the Scientific Research Committee - IslamToday.net
We would maintain that the fetus in the womb should be respected, even after death. However, stem cell research generally relies upon a procedure called therapeutic cloning conducted outside the womb. Below is our discussion about embryonic stem cell research from our website’s article on cloning. You may view the entire article at the following link:
The Question of Cloning
Therapeutic cloning is also referred to as embryo cloning. It involves the production of human embryos for medical research. This procedure is not intended to produce cloned human beings, but rather to generate stem cells that can be used to study human development and to treat disease. These eggs are never planted in a womb and are never brought to term. It is hoped that one day, human stem cells may be used as replacement cells in the treatment of such diseases as heart disease, Alzheimer’s, and cancer.
Stem cells are produced in a fertilized human egg after it has divided for five days and has become as blastocyst. The extraction of these stem cells destroys the embryo. Egg cells need to be collected from women’s ovaries. The nuclear genetic material is then removed from these egg cells. Thereafter an adult tissue cell (like a human skin cell) is inserted in the egg’s nucleus. The egg is then stimulated to initiate cell division.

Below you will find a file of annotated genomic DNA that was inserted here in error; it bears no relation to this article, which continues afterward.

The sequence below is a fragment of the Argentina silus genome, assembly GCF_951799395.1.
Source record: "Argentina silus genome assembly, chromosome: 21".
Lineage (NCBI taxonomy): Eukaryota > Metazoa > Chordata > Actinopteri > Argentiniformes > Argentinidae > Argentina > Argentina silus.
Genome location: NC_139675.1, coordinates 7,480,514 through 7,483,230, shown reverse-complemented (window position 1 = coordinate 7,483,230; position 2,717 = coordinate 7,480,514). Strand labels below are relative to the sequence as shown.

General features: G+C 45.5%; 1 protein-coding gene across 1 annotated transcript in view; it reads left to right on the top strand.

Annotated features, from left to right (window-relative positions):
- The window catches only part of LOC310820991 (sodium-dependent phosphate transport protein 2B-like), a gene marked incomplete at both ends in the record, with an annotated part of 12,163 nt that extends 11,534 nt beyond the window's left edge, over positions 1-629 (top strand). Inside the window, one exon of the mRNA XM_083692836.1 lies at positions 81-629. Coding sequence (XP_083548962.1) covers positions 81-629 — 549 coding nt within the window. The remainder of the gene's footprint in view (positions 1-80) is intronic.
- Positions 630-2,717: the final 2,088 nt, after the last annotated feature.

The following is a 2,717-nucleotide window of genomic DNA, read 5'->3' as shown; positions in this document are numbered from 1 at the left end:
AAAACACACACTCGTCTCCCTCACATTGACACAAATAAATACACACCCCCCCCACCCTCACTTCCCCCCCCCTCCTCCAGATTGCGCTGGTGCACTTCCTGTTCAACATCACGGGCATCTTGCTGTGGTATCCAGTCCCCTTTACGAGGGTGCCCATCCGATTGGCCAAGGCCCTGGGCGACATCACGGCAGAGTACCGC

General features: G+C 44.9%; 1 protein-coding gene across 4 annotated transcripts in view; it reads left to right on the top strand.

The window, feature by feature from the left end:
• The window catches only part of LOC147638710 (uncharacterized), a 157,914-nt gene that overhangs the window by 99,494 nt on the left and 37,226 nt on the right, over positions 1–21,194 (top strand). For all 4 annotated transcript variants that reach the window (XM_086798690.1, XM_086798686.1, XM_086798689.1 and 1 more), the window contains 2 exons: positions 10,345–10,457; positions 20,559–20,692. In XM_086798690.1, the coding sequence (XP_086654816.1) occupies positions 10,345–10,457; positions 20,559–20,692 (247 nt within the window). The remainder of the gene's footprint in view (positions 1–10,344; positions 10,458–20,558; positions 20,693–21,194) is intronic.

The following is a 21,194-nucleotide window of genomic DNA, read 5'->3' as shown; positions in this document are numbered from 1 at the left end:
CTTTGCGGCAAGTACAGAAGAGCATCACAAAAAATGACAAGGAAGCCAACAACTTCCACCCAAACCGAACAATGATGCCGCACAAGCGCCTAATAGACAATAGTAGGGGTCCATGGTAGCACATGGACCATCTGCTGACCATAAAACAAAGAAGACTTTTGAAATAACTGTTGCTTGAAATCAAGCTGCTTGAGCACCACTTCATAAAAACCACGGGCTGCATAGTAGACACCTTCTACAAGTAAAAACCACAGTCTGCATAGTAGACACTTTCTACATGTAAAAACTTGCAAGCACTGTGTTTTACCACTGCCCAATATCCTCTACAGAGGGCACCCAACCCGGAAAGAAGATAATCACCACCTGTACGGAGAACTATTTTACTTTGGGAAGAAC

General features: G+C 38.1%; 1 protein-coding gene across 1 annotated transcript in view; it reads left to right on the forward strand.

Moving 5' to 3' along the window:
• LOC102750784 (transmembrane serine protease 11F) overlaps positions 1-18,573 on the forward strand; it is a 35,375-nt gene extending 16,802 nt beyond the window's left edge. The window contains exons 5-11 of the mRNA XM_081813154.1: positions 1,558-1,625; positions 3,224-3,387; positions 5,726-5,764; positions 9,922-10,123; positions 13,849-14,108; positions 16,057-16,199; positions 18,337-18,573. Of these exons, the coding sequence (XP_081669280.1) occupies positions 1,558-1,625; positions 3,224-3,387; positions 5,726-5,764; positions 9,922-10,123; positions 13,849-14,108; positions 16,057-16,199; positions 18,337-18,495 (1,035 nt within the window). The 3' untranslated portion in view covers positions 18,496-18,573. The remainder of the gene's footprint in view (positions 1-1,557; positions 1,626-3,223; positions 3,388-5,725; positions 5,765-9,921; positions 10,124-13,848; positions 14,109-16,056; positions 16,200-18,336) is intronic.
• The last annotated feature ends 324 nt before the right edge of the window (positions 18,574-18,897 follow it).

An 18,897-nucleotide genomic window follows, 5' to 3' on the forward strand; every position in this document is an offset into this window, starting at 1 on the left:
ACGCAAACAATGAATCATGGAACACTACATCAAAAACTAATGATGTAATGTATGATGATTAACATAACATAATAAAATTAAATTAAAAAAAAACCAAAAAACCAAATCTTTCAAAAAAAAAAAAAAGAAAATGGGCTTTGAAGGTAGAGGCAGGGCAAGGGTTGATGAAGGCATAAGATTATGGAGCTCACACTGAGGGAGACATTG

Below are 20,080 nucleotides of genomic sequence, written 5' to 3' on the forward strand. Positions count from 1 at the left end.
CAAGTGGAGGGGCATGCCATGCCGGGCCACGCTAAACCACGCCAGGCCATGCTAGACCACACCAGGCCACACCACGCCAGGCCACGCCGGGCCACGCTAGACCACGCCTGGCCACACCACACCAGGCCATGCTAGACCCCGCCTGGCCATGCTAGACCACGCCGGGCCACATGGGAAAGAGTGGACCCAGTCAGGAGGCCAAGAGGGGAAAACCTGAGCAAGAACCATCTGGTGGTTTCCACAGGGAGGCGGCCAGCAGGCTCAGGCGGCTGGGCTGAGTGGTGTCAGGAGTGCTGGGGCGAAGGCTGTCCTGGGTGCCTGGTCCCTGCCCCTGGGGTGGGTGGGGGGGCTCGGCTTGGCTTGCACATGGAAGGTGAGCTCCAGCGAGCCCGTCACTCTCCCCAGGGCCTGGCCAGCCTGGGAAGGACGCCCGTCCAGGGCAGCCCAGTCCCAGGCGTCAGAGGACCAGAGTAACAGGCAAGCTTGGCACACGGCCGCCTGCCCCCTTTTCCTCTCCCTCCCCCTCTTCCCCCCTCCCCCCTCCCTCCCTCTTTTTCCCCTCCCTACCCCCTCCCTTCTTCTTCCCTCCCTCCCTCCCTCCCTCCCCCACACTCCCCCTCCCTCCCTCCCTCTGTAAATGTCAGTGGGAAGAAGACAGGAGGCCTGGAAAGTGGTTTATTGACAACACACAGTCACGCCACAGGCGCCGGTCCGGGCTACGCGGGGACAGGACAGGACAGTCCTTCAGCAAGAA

One day therapeutic cloning might be able to generate tissues and organs for transplants. The DNA would be extracted from the patient needing the transplant and inserted into an egg. After this egg starts to divide, embryonic stem cells would be harvested that could then be transformed into any type of tissue. These stem cells would be used to generate an organ or other tissue that genetically matches the recipient and that could then be transplanted into the patient without the risk of tissue rejection. In the future, this could significantly reduce the need for organ donors. It is important here to mention that such organs would be grown in isolation and not as part of a complete organism.
This procedure brings up the ethical question of the definition of human life. We are dealing with a human embryo. Does this embryo in the first few days of its existence enjoy the rights and the sanctity of a human life?
The majority of scholars permit abortion during the first 120 days of pregnancy out of necessity on the strength of the hadîth: “One of you is brought together in his mother’s womb for forty days as a drop, then another forty days as a clot, then another forty days as a lump of flesh. Then the angel is sent to him and his soul is breathed into him.” [Sahîh al Bukhârî and Sahîh Muslim] This hadîth indicates that the human form is not endowed with a soul until 120 days after conception